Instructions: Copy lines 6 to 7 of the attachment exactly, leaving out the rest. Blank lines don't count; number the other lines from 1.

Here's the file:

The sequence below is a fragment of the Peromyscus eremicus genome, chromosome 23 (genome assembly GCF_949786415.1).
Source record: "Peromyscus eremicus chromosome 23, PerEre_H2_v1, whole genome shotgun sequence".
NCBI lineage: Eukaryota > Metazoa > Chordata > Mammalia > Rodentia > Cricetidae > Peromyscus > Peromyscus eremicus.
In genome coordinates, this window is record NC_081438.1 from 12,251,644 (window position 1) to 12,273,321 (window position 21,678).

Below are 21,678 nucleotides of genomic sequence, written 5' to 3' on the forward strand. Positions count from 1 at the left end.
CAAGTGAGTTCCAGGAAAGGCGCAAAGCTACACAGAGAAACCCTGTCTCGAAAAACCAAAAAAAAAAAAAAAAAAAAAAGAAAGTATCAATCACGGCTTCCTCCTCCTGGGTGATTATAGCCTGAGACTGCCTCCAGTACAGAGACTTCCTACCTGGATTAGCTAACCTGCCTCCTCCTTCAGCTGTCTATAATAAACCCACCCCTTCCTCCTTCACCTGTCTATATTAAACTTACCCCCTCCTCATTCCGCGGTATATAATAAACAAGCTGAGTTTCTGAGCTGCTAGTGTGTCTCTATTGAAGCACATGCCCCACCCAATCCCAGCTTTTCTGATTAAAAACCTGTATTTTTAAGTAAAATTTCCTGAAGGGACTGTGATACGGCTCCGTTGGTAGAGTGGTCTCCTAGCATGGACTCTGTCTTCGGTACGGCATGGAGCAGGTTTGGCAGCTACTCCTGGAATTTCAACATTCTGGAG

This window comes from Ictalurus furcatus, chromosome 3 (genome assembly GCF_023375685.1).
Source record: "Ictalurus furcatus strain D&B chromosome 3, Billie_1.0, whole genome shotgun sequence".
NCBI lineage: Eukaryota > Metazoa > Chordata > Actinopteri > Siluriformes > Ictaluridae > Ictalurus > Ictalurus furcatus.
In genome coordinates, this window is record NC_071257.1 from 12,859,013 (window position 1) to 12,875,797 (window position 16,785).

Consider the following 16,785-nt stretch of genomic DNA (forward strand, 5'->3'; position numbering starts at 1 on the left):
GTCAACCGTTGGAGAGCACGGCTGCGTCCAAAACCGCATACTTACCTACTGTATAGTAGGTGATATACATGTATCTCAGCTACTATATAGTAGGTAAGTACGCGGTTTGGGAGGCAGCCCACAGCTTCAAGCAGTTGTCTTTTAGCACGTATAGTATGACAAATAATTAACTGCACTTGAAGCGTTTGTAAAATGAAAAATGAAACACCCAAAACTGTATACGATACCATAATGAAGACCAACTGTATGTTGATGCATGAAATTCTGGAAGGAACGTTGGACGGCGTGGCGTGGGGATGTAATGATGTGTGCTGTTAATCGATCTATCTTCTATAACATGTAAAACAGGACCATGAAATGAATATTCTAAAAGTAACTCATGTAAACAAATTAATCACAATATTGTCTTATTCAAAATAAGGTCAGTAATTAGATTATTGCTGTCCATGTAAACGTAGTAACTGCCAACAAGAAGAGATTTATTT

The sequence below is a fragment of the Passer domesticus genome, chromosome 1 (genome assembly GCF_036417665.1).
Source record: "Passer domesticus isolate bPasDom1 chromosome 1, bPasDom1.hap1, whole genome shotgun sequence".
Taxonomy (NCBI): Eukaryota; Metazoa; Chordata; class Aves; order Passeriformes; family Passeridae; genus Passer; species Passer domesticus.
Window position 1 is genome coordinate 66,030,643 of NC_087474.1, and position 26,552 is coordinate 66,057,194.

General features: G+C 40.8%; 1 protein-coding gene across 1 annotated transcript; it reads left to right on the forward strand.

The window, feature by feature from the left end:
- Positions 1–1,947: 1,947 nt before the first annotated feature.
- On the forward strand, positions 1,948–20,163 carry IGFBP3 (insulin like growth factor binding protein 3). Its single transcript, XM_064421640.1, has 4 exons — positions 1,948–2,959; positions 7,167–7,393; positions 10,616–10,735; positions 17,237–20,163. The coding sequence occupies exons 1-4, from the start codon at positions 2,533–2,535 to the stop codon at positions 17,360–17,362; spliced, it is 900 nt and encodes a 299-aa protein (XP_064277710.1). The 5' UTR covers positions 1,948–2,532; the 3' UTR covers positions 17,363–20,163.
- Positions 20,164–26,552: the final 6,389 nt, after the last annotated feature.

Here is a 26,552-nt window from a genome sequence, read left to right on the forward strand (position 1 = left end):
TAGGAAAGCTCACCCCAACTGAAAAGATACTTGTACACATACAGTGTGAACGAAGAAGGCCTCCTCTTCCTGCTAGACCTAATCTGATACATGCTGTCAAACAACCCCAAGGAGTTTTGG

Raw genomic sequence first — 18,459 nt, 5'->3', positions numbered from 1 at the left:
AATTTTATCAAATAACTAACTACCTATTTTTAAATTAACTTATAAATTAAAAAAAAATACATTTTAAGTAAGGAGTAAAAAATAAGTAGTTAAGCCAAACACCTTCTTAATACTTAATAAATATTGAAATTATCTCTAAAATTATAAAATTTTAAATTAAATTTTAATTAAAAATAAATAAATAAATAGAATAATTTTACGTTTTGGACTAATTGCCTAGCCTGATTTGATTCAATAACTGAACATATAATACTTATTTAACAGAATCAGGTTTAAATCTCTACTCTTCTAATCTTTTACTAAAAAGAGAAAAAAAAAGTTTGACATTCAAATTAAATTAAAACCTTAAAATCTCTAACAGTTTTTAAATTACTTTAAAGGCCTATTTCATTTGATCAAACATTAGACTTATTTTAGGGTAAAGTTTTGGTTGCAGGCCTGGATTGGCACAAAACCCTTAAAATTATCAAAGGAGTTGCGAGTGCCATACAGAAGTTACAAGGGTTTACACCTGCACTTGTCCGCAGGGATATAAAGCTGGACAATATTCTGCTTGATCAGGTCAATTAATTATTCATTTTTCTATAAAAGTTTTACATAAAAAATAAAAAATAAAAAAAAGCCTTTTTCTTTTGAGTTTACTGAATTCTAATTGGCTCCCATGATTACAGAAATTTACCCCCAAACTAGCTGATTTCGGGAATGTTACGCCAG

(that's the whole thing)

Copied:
CAAGTGAGTTCCAGGAAAGGCGCAAAGCTACACAGAGAAACCCTGTCTCGAAAAACCAAAAAAAAAAAAAAAAAAAAAAGAAAGTATCAATCACGGCTTCCTCCTCCTGGGTGATTATAGCCTGAGACTGCCTCCAGTACAGAGACTTCCTACCTGGATTAGCTAACCTGCCTCCTCCTTCAGCTGTCTATAATAAACCCACCCCTTCCTCCTTCACCTGTCTATATTAAACTTACCCCCTCCTCATTCCGCGGTATATAATAAACAAGCTGAGTTTCTGAGCTGCTAGTGTGTCTCTATTGAAGCACATGCCCCACCCAATCCCAGCTTTTCTGATTAAAAACCTGTATTTTTAAGTAAAATTTCCTGAAGGGACTGTGATACGGCTCCGTTGGTAGAGTGGTCTCCTAGCATGGACTCTGTCTTCGGTACGGCATGGAGCAGGTTTGGCAGCTACTCCTGGAATTTCAACATTCTGGAG

This window comes from Ictalurus furcatus, chromosome 3 (genome assembly GCF_023375685.1).